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Hong Kong Restaurant Recommendations


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#211 aprilmei

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Posted 22 April 2007 - 08:28 PM

There's only one tasting menu at dinner and it's about HK$1,400 (or it was last time I went). It's a really good deal.
The three course tasting meal is about HK$500. It's not something to eat every day, even if you can afford it, but it's a very good deal for the quality, amount (it's not really just three courses, since with PG's food, there are several different plates for each course) and most importantly, the effort that goes into making the food.

#212 PCL

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Posted 30 July 2007 - 01:24 AM

I was in Hong Kong over the weekend, and dropped in to try the Iganiku Japanese Restaurant at the Four Seasons Hotel, IFC.

I'd heard good things about the sushi bar, so that's where we planted ourselves. First impressions of the dining room?? A little confusing. There were open stations, like Teppanyaki, Tempura, and Sushi, and the main dining area with a great view of the harbour, but it was noisy!! Too much glass and stone, and nothing to soften things down.

Sushi wise? I asked for Omakase and they obliged, although after 10 pieces or so, they stopped to ask if I was 'pau-pau' (whether I was full, in Cantonese). Heck no!! BArely touched the sides! So it went on till I'd swallowed around 24 pieces, before moving on to Wagyu and Tempura.

The damage came to HKD2100.00 or so for two, including a 300ml bottle of yummy sake. Not bad, considering they charged me the price of a deluxe sushi plate for the Omakase experience. They kind of whispered each description of the sushi so I never really caught what around 30% of what I was served was, but there was ample quantities of tuna, first class toro, uni and whitefish, which I'm really sure was sea bream.


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#213 Bu Pun Su

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Posted 23 February 2008 - 05:43 AM

I (usually) go to HK almost once a year around December. And this time, I visited Caprice, the signature restaurant of Four Seasons HK. Some would say that Caprice is the “mini” Le Cinq since the chef de cuisine, pastry chef, maitre d’hotel as well as the sommelier used to work with Phillipe Legendre in Paris. Since I have never been to Le Cinq, I could not comment how “similar” Caprice is to Le Cinq

Food/Wine (92/92)

The bread is normal and good. I try the baguette, olives and wheat bread … but the butter is special – it’s the Bordier’s from Saint Malo, I never find Asian restaurants using this butter even though it’s slightly inferior to the one in L’Arpege (not as salty). For the main course, after the discussion with Monsieur Jeremy Evrard, we decide to change about 1/3 of the tasting menu (a taste of Caprice) to be more “French”. So, here what I have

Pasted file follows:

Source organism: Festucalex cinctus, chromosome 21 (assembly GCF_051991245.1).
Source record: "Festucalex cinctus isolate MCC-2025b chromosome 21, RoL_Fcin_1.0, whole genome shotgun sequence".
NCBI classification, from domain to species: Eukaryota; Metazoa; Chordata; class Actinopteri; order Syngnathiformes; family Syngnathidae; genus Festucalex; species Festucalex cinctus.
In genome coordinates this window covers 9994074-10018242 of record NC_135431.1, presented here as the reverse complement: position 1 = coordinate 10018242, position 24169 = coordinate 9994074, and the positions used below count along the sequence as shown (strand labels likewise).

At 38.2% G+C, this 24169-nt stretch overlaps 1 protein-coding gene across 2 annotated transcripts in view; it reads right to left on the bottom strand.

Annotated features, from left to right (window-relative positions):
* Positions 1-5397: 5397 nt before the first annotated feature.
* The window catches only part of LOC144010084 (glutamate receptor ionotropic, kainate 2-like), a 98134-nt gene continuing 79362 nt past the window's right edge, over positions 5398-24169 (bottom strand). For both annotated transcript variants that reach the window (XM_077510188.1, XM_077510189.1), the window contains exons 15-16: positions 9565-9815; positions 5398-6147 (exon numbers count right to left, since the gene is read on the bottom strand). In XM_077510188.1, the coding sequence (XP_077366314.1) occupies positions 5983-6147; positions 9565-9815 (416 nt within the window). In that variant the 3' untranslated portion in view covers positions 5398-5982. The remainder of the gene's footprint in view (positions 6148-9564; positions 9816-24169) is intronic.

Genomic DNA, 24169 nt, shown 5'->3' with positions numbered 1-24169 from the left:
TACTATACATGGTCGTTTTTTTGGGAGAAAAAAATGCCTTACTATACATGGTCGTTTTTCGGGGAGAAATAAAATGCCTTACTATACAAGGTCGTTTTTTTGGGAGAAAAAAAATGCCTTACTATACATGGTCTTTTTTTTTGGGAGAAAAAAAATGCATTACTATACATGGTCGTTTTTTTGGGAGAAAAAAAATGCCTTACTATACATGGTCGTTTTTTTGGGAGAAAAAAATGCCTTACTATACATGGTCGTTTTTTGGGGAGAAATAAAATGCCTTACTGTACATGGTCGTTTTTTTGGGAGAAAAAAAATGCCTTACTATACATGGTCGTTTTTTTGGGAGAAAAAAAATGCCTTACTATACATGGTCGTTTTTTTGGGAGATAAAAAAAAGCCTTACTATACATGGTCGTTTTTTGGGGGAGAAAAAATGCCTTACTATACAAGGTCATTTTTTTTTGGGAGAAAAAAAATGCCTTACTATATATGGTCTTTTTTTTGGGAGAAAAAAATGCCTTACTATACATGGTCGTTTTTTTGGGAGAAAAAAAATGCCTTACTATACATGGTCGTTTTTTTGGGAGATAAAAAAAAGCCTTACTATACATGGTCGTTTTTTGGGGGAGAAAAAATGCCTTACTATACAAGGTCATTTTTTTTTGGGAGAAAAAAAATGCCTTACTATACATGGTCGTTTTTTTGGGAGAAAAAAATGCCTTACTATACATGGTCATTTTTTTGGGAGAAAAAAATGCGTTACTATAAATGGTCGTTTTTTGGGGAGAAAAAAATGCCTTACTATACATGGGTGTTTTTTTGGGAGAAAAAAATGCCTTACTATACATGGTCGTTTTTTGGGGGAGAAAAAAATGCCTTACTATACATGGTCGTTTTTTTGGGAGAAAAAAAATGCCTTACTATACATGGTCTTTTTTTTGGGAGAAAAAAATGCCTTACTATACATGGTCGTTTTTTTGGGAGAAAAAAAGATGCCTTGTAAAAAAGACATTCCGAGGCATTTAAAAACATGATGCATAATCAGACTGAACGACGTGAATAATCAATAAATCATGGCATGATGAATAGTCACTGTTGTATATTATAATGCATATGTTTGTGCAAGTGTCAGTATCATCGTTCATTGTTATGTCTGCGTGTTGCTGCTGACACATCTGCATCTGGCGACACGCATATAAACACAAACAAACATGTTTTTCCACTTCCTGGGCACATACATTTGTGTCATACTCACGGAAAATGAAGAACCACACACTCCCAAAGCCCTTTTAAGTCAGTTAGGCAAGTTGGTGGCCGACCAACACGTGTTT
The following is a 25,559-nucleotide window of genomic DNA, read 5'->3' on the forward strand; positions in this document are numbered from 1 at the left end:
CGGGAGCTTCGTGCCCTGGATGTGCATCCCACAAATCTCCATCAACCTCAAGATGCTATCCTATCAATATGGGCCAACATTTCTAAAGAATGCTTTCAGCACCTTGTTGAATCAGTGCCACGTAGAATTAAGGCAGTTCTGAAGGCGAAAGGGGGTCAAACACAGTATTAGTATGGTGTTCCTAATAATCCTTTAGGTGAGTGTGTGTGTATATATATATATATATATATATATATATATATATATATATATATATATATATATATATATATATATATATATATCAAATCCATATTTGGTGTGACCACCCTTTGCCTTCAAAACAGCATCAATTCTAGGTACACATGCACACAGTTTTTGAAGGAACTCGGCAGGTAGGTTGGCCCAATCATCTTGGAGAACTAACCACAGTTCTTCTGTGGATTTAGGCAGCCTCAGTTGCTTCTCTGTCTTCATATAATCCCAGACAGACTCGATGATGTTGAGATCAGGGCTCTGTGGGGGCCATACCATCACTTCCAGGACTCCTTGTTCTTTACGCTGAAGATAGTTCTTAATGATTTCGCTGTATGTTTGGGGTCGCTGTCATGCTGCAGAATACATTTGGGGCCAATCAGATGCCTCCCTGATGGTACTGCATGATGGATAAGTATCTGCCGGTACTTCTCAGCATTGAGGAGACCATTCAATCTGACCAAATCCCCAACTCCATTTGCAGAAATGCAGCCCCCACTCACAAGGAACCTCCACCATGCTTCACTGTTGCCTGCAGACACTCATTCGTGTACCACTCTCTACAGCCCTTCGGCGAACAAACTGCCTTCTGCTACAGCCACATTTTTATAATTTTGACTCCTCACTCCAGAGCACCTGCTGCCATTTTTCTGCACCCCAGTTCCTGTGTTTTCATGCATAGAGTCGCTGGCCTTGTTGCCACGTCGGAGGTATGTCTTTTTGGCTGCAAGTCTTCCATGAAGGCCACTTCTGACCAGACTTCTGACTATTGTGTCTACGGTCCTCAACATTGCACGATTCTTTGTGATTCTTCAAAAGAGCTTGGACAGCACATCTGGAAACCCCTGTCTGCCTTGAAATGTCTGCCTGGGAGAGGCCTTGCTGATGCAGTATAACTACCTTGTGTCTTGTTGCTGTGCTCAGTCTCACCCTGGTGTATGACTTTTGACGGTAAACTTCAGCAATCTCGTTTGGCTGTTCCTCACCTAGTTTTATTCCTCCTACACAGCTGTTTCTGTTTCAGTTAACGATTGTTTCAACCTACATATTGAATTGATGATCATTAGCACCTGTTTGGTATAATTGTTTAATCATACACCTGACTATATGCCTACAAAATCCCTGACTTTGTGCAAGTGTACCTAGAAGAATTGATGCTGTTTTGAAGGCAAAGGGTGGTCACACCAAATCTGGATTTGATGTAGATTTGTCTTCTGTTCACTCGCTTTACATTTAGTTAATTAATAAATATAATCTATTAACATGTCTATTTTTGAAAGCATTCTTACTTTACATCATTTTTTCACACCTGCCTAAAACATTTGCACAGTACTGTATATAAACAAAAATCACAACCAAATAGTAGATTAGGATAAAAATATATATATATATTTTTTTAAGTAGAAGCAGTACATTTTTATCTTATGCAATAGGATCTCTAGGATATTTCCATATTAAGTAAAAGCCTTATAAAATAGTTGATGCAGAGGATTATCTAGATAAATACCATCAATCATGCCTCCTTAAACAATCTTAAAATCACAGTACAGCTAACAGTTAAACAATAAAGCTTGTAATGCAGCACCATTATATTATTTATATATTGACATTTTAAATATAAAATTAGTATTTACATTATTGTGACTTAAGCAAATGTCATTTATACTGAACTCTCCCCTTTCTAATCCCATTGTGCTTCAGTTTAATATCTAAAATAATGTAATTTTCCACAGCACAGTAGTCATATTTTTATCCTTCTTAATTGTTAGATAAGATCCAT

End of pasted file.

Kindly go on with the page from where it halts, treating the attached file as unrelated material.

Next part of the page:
-lobster carpaccio is light and fresh combined with the acidity from yuzu mousse and a bit saltiness from Aquitane caviar … simple and good
- black truffle ravioli served with caramelized artichoke is not too bad
- the winter vegetables consist of some potatoes and onions, the best part is the Jabugo ham, the best cured jamon ham I’ve ever had
- my fav. dish of the night is the langoustine a la plancha. The langoustine’s tastiness is intensified with the girolle fricassee and balanced by the local asparagus. Well done!
- the red mullert fillet is OK, I find that the eggplant is a bit too dominant since the fish’s meat is quite bland
- I ate the game dish for my main course: hare a la royale. The dish is prepared is it’s supposed to be (traditionally French), but it’s simply not for me. I find it too soft and too tense (a combination of red wine, foie gras and black truffle) – without the linguini pasta as a side dish, I might not even be able to finish half of it
- the cheese is from Alsace’s Bernard Antony (if not mistaken only 2 places in HK has such cheese - Petrus would be the other one). I loved my 4-year old comte and mimolette (hard but not crumbly, mild and nutty – perfectly paired with a small glass of white Belgium beer), the mont d’or is also quite good
- the 1st dessert is a mixture of baked meringue’s sweetness with chesnut puree and the bitter/sour of the “grapefruit” – very refreshing especially after the cheese and my wild rabbit
- the 2nd dessert theme is (dark) chocolate - it’s melting and bitter, the nutty flavor is good
Overally, I am satisfied with my tasting menu – I don’t regret my choice of hare since I need to try it soon or later. For me, the food here is about equal to Sant Pau Tokyo (92/100 – it’s a low 2 ½ star)

This degustation menu is accompanied by a half-bottle of white Burgundy. The sommelier recommended 2004 Puligny Montrachet 1st cru, domaine JM Boillot. It has the aromas of fresh mango and nuts with lovely intensity. In addition, it's also quite crisp and well-balanced with fine acidity. It goes well especially with my crustacean dishes

Service/Decoration (94/92)

The staffs here are friendly and courteous, honestly the maitre d did make a difference. I was lucky since I was served by him at the beginning (during the menu decision) and he did it as smooth as any 3-star manager in Europe. Even for the local staffs – they’re above average, only Pierre HK may “beat” them, but definitely above the rather poor service I had at Robuchon Galera and Gaddi’s. Here, my napkin was always replaced with a new one whenever I left my table

The restaurant, located at the 6th floor, is quite big (it should be able to sit in about 100 people at the same time). My dining table is very nice – at the “lower” lever overlooking the spectacular Kowloon Peninsula. The sofa chair with a pillow to support your back is really spacious and comfortable. Even though the dining room can be said luxurious with several giant chandeliers, but the atmosphere here is not stuffy at all. The kitchen is “open” – you can see them in action without having to worry about the smoke to “dirty” your clothes. Lastly, the price here I would say is quite reasonable. My tasting menu is almost USD 30 cheaper than Pierre or Atelier JR in HK. I would be happy to conclude that so far Caprice is the best French restaurant in Asia (exclude Japan of course). The score for the overall experience is 92.5/100 (2.5-star)

Pictures, please visit - caprice hk

#214 Bu Pun Su

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Posted 05 May 2008 - 03:14 PM